“We have chosen to keep our daughter’s adoption private,” another couple tells me. “We want her to be treated with the same love and care as her cousins. I am certain that if our extended families back home learn that she is adopted, she’ll be seen as lesser because she was not the same caste as us. People still feel strongly about that. I am her father. I won’t be able to bear her being treated differently. We tried conceiving for nearly a decade before our daughter came along. Ten years. That’s how long I waited to hold my little princess. It’s unfortunate that they’ll never understand the love between parents and their children has nothing to do with ‘blood’ ties.”
I know that feeling he’s talking about; holding that tiny body in your arms, and making a silent promise that you will do everything in your power to protect and care for that small child. But, what I can’t imagine is the fear in his mind – the fear that his daughter will not be given the same love, attention, care, and opportunities as other children like her. Sadly, for this couple, it’s a heartbreaking reality they’re attempting to dodge for as long as they possibly can.
The last couple I spoke to you had yet another unique experience – one that touches on another aspect of adoption. “While most of our family and friends were very supportive of our decision to adopt from the very beginning, there was and perhaps always will be doubts and concerns about adopting from an Indian orphanage.
There is so much emphasis in our culture about prenatal care and its importance on long term health. But, sadly, many of the children from Indian orphanages are delivered premature, are malnourished, and receive little prenatal attention. Our first child has cerebral palsy and our second child is seeing speech pathologist due to language delays. While no one vocalizes their sentiments in our family, there is an unspoken ‘What if?’ that lingers in the air. But, we pay no regard to it. Our children are unique, just like every other biological child out there. And, we will give them all the love that we have.”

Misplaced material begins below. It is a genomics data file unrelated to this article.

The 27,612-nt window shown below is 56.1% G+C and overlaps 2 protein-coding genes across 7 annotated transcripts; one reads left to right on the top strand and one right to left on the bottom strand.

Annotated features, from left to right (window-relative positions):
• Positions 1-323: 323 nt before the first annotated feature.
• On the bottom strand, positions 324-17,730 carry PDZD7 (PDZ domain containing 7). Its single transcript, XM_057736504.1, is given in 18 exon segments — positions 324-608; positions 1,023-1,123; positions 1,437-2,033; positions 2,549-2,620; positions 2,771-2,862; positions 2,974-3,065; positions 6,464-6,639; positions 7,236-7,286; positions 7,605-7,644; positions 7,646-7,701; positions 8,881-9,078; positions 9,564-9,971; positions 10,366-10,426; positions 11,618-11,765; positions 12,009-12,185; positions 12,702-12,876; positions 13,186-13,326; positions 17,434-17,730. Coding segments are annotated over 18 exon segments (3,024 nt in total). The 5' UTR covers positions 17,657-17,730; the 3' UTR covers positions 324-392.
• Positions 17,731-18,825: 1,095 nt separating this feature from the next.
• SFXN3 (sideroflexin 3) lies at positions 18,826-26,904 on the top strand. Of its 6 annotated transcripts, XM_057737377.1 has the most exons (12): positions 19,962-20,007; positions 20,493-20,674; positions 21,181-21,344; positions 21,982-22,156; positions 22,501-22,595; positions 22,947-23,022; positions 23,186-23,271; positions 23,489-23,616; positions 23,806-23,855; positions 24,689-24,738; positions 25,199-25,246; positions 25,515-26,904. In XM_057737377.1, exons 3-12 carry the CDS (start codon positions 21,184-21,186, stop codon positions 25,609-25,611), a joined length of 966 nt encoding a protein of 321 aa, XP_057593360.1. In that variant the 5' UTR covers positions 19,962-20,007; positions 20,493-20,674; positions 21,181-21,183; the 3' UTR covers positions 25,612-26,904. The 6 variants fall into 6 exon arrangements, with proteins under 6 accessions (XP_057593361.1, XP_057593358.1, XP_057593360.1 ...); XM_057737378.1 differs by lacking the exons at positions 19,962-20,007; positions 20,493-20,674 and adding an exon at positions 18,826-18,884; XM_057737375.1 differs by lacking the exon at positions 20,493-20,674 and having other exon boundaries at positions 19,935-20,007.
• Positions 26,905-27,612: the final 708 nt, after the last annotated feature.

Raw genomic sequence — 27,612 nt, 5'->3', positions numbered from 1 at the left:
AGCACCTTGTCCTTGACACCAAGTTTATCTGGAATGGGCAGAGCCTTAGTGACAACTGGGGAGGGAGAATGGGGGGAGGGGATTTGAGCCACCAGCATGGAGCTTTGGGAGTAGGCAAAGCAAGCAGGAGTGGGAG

After these brief but eye-opening conversations, it is apparent that cultural stigmas are still prevalent when it comes to adoption. It seems that South Asians from generations past are battling with mixed feelings; they want to support young couples with their journey as adoptive parents, but there are age-old beliefs that seem to prevail. Sometimes, their concerns and sentiments remain unspoken, and other times they are explicit. It is unfortunate that adoptive parents face this stigma in South Asian culture; instead of being congratulated for their bundles of joy, their families welcome the new additions with looks of sympathy and understanding.
The couples I spoke with all had different experiences, but they all unanimously agreed that their children have brought more joy and love into their families than they could have ever imagined. The cultural stigma was just another small bump in the road to adoption for them. Sadly, until the South Asian community becomes more accepting of different family structures, many adoptive parents and their families will continue to face this stigma.
What are your views on adoption? Have you ever considered it? Share your thoughts with our readers below!